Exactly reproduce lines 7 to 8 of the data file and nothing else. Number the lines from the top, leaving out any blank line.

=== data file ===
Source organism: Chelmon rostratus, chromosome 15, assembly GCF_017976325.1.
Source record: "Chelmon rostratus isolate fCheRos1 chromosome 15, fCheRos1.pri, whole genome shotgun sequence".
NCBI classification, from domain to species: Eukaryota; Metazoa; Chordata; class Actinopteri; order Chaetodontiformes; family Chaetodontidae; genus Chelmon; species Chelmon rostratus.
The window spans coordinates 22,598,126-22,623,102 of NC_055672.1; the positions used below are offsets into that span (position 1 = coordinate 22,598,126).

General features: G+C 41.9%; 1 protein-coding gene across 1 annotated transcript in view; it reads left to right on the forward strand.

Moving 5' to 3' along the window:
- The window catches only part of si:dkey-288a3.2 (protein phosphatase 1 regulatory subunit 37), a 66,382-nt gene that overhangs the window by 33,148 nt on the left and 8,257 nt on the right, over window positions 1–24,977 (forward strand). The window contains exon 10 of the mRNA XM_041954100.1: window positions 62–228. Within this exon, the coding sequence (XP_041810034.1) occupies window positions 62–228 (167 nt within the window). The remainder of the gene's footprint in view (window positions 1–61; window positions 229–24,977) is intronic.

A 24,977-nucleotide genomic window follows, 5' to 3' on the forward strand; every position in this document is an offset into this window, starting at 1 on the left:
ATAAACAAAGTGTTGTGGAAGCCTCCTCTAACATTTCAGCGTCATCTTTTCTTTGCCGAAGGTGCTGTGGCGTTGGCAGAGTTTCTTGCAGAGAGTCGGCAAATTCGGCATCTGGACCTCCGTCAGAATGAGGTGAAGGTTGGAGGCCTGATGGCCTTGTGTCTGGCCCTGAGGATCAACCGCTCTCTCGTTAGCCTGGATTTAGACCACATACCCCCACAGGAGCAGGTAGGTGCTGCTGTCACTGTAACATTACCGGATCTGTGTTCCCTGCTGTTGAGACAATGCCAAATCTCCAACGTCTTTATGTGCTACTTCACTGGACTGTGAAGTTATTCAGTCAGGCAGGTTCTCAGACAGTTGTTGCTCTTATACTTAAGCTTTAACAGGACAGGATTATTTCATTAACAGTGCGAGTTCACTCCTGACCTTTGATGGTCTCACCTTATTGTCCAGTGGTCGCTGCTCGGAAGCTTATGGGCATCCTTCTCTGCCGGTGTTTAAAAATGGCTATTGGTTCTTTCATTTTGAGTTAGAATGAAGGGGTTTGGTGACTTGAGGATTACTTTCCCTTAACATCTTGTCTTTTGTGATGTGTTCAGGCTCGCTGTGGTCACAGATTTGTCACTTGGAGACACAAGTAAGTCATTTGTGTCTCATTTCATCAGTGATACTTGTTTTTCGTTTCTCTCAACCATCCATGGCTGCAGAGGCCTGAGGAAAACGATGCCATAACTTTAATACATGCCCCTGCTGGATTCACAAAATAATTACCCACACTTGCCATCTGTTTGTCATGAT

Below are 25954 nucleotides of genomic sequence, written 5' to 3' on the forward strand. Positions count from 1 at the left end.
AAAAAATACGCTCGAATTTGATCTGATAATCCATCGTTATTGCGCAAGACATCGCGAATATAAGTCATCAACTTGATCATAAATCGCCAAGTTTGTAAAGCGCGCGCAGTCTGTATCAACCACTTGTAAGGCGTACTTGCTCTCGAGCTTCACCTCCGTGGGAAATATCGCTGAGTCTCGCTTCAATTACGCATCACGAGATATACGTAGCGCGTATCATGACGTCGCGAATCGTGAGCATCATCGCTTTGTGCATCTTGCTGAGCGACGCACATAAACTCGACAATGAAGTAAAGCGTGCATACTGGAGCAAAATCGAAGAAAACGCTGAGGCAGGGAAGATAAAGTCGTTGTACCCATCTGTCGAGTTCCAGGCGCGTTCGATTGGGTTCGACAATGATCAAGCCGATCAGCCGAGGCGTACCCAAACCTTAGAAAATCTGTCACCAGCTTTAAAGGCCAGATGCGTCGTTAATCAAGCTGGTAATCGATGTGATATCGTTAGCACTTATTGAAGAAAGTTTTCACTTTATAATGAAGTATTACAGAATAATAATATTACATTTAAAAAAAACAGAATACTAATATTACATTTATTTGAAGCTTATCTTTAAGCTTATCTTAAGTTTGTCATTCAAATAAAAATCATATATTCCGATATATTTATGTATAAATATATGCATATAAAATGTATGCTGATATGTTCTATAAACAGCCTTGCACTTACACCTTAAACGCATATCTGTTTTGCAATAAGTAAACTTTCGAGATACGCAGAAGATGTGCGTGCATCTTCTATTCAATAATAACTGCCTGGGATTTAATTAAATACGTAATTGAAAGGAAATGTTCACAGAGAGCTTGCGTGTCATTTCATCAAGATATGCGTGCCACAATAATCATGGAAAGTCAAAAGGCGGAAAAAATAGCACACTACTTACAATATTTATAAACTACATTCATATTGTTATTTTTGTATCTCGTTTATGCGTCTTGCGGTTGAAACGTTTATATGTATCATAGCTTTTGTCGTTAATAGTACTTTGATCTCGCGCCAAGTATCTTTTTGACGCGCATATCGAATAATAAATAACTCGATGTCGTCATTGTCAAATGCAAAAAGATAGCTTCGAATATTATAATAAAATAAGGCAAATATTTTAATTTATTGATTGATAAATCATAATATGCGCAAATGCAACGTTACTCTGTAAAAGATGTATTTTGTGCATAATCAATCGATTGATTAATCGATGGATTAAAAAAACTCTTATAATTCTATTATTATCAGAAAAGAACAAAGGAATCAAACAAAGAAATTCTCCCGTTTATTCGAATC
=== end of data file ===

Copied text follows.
- The window catches only part of si:dkey-288a3.2 (protein phosphatase 1 regulatory subunit 37), a 66,382-nt gene that overhangs the window by 33,148 nt on the left and 8,257 nt on the right, over window positions 1–24,977 (forward strand). The window contains exon 10 of the mRNA XM_041954100.1: window positions 62–228. Within this exon, the coding sequence (XP_041810034.1) occupies window positions 62–228 (167 nt within the window). The remainder of the gene's footprint in view (window positions 1–61; window positions 229–24,977) is intronic.

A 24,977-nucleotide genomic window follows, 5' to 3' on the forward strand; every position in this document is an offset into this window, starting at 1 on the left: